Guardian-bashing is becoming something of a habit on my part, and I acknowledge it is probably unfair. I read and report on so many articles at the Guardian online, because – unlike many other newspapers – the Guardian performs the great service of allowing its website to be read for free, rather than hiding behind a paywall. For that I give it full credit. However, there, increasingly, my goodwill ceases; that is a matter of sadness for me, as the Guardian is a newspaper I read pretty much every day for a couple of decades when I was younger. Have I left the Guardian, or has the Guardian left me? I suspect the latter, but then I would say that, wouldn’t I?

Anyway, as Geoff Chambers wrote in a comment on “Climate Crimes: the Graun Goes Full Proto-Nazi” the other day, the Guardian is “the epicentre of climate hysteria, even if the virus is now everywhere.” The evidence for that statement has been available in spades over the last day or two, with “climate crisis” articles spilling from the pens of Guardian journalists so quickly that it has been difficult to keep up.

Extreme temperatures kill 5 million people a year with heat-related deaths rising, study finds

That was one of several eye-catching headlines in the Guardian on 7th July. In smaller print, we learned from a sub-heading that the truth was slightly more complicated:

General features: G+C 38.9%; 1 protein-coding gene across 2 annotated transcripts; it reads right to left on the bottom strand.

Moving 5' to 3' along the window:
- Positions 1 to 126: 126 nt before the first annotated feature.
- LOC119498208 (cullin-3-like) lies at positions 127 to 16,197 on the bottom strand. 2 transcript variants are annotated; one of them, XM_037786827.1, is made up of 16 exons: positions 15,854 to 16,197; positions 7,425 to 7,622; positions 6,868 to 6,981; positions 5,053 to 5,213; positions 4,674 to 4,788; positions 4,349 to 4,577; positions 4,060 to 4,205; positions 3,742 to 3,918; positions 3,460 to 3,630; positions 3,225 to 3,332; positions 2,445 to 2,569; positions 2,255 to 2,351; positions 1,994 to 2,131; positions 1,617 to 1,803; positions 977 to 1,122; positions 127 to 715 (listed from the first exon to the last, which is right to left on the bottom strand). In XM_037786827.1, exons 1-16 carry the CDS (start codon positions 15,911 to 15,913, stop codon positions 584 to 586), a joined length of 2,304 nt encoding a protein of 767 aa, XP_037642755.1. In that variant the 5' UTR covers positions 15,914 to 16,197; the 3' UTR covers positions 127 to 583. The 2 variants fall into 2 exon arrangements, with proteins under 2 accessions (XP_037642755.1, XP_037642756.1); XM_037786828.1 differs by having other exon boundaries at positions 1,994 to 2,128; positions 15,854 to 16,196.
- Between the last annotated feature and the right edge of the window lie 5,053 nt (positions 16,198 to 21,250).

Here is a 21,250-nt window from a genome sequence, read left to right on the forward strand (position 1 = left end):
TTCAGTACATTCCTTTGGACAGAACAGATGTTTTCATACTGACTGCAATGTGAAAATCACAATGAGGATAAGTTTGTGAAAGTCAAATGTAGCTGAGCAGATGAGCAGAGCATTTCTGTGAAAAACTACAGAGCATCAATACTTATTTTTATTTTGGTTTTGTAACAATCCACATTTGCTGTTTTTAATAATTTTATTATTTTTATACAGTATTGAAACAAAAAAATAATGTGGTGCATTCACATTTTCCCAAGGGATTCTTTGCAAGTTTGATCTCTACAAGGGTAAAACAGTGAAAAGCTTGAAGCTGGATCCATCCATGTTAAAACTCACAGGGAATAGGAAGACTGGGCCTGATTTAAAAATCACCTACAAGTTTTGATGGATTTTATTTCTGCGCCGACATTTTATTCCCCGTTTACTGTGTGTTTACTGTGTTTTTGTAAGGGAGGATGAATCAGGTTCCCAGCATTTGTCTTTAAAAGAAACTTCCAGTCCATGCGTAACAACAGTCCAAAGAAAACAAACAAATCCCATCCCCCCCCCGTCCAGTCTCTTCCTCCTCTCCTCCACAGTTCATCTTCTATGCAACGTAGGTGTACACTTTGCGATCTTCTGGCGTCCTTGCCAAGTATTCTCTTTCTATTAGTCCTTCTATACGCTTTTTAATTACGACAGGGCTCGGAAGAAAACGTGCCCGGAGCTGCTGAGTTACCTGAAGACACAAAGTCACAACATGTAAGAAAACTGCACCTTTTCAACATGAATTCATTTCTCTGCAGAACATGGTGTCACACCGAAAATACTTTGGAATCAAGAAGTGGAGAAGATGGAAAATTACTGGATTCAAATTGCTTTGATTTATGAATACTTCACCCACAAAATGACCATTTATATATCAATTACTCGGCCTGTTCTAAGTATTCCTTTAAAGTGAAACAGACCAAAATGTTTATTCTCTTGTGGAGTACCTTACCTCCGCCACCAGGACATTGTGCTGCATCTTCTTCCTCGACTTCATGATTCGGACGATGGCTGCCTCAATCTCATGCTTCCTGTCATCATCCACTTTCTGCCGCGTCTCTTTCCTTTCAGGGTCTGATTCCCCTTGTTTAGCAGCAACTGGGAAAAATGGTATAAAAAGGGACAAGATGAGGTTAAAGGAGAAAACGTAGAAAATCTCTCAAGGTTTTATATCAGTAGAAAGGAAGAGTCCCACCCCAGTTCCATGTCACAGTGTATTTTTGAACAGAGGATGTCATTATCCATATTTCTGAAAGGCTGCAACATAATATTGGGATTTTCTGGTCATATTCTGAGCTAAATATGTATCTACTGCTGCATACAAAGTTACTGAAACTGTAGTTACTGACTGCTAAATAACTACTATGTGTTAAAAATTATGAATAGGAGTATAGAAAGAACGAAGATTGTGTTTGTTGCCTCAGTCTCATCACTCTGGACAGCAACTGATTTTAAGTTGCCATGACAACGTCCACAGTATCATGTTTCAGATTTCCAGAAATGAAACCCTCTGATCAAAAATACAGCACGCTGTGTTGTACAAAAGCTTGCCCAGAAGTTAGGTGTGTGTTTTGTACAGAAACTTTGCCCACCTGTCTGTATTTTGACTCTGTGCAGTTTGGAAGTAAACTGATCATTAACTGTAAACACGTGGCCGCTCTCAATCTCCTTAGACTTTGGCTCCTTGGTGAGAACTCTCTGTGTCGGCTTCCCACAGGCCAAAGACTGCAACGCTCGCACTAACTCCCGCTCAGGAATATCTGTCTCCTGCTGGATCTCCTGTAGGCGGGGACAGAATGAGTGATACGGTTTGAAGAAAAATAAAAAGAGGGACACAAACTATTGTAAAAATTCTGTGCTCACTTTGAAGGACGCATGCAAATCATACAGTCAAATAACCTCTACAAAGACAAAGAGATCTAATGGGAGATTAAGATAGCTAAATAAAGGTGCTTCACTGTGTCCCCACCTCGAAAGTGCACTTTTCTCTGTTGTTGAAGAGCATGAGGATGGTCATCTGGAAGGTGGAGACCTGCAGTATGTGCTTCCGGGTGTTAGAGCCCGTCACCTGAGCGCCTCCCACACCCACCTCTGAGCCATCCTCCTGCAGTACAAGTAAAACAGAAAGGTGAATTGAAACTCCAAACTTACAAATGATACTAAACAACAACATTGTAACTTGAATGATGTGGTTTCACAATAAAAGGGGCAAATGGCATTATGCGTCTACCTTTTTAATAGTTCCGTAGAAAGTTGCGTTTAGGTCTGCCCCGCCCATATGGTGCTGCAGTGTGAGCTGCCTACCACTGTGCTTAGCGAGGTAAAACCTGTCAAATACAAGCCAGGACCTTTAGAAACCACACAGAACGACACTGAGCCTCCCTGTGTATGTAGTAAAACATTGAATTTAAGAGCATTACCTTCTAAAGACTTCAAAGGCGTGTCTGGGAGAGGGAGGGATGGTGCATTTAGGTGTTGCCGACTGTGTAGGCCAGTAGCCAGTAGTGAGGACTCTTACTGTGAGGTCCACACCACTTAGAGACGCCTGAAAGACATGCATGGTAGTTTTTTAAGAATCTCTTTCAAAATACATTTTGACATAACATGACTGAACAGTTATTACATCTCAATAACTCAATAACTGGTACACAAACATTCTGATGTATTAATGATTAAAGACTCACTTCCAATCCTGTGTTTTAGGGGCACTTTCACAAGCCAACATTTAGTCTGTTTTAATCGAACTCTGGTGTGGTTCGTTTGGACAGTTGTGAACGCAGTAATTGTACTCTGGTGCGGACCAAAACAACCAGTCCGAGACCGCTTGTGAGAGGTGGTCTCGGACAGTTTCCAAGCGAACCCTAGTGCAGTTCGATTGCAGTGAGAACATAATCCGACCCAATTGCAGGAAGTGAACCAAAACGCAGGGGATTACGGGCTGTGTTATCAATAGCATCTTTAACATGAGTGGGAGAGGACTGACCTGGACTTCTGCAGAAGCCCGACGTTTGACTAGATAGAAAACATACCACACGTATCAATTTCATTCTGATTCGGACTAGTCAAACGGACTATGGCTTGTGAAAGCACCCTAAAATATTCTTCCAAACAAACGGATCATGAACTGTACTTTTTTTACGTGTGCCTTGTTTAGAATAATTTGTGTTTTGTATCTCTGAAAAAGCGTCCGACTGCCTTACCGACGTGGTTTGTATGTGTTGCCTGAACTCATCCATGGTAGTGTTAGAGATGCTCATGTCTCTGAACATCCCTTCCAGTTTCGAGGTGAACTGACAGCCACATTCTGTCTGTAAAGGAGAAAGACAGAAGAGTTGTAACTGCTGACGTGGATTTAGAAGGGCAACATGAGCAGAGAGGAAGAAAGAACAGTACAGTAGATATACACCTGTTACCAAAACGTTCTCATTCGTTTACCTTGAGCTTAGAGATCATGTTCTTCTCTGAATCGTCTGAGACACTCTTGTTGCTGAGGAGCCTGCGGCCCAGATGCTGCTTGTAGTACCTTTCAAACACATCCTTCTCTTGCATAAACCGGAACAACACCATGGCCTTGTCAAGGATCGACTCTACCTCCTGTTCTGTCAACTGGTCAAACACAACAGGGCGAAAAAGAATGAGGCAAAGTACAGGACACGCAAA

More people died of cold than heat in past 20 years but climate change is shifting the balance”.

The article itself reiterated those claims, with a little more detail:

More than 5 million people die each year globally because of excessively hot or cold conditions, a 20-year study has found – and heat-related deaths are on the rise.

The study involving dozens of scientists around the world found that 9.4% of global deaths each year are attributable to heat or cold exposure, equivalent to 74 extra deaths per 100,000 people.”

And:

The study found more people had died of cold than heat over the two-decade period. But heat-related deaths were increasing, while cold-linked deaths were dropping.”

For the casual Guardian-reader, who has made it this far, the story seems pretty clear – as usual, “climate change bad”. This would be an inference reinforced by the continuing tone of the article, especially in (selectively) quoting one of the lead researchers, Professor Yumin Guo, as follows:

If we don’t take any action to mitigate climate change … more deaths will be caused.”